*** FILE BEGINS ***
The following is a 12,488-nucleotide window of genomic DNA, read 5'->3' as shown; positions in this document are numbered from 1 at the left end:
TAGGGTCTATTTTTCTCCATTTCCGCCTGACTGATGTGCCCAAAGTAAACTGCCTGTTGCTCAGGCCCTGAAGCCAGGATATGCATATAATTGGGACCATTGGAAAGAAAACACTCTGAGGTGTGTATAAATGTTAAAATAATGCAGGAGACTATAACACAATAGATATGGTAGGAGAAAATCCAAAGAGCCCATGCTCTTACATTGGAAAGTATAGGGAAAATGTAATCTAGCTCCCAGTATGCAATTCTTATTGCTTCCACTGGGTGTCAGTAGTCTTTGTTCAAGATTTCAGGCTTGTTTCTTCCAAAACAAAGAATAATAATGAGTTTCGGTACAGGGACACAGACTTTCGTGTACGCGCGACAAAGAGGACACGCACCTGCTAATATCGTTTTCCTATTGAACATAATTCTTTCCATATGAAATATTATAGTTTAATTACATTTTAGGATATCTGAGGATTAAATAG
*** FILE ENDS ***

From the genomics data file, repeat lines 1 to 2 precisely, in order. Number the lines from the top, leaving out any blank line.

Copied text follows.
The following is a 12,488-nucleotide window of genomic DNA, read 5'->3' as shown; positions in this document are numbered from 1 at the left end:
TAGGGTCTATTTTTCTCCATTTCCGCCTGACTGATGTGCCCAAAGTAAACTGCCTGTTGCTCAGGCCCTGAAGCCAGGATATGCATATAATTGGGACCATTGGAAAGAAAACACTCTGAGGTGTGTATAAATGTTAAAATAATGCAGGAGACTATAACACAATAGATATGGTAGGAGAAAATCCAAAGAGCCCATGCTCTTACATTGGAAAGTATAGGGAAAATGTAATCTAGCTCCCAGTATGCAATTCTTATTGCTTCCACTGGGTGTCAGTAGTCTTTGTTCAAGATTTCAGGCTTGTTTCTTCCAAAACAAAGAATAATAATGAGTTTCGGTACAGGGACACAGACTTTCGTGTACGCGCGACAAAGAGGACACGCACCTGCTAATATCGTTTTCCTATTGAACATAATTCTTTCCATATGAAATATTATAGTTTAATTACATTTTAGGATATCTGAGGATTAAATAG